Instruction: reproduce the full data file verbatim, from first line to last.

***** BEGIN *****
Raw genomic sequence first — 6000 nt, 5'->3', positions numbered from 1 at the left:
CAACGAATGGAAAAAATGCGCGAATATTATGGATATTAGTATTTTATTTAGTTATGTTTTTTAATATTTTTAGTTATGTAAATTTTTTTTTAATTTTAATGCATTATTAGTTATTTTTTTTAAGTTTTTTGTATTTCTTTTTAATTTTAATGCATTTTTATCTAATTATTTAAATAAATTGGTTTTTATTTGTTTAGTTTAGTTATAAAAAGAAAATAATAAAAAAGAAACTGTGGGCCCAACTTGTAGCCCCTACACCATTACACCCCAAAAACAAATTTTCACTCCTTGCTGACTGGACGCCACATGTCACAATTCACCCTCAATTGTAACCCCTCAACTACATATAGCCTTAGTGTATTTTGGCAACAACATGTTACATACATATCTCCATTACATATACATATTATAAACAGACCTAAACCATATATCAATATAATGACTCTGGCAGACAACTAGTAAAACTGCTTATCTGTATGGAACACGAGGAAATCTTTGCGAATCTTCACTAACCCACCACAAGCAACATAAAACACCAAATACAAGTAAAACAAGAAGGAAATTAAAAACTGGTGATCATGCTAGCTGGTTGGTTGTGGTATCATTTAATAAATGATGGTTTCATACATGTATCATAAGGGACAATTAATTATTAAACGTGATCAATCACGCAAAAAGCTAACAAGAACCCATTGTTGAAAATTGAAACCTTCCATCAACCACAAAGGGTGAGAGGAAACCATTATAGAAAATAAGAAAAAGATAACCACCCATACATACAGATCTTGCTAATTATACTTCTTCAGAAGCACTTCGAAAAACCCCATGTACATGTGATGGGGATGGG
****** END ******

Raw genomic sequence first — 6000 nt, 5'->3', positions numbered from 1 at the left:
CAACGAATGGAAAAAATGCGCGAATATTATGGATATTAGTATTTTATTTAGTTATGTTTTTTAATATTTTTAGTTATGTAAATTTTTTTTTAATTTTAATGCATTATTAGTTATTTTTTTTAAGTTTTTTGTATTTCTTTTTAATTTTAATGCATTTTTATCTAATTATTTAAATAAATTGGTTTTTATTTGTTTAGTTTAGTTATAAAAAGAAAATAATAAAAAAGAAACTGTGGGCCCAACTTGTAGCCCCTACACCATTACACCCCAAAAACAAATTTTCACTCCTTGCTGACTGGACGCCACATGTCACAATTCACCCTCAATTGTAACCCCTCAACTACATATAGCCTTAGTGTATTTTGGCAACAACATGTTACATACATATCTCCATTACATATACATATTATAAACAGACCTAAACCATATATCAATATAATGACTCTGGCAGACAACTAGTAAAACTGCTTATCTGTATGGAACACGAGGAAATCTTTGCGAATCTTCACTAACCCACCACAAGCAACATAAAACACCAAATACAAGTAAAACAAGAAGGAAATTAAAAACTGGTGATCATGCTAGCTGGTTGGTTGTGGTATCATTTAATAAATGATGGTTTCATACATGTATCATAAGGGACAATTAATTATTAAACGTGATCAATCACGCAAAAAGCTAACAAGAACCCATTGTTGAAAATTGAAACCTTCCATCAACCACAAAGGGTGAGAGGAAACCATTATAGAAAATAAGAAAAAGATAACCACCCATACATACAGATCTTGCTAATTATACTTCTTCAGAAGCACTTCGAAAAACCCCATGTACATGTGATGGGGATGGG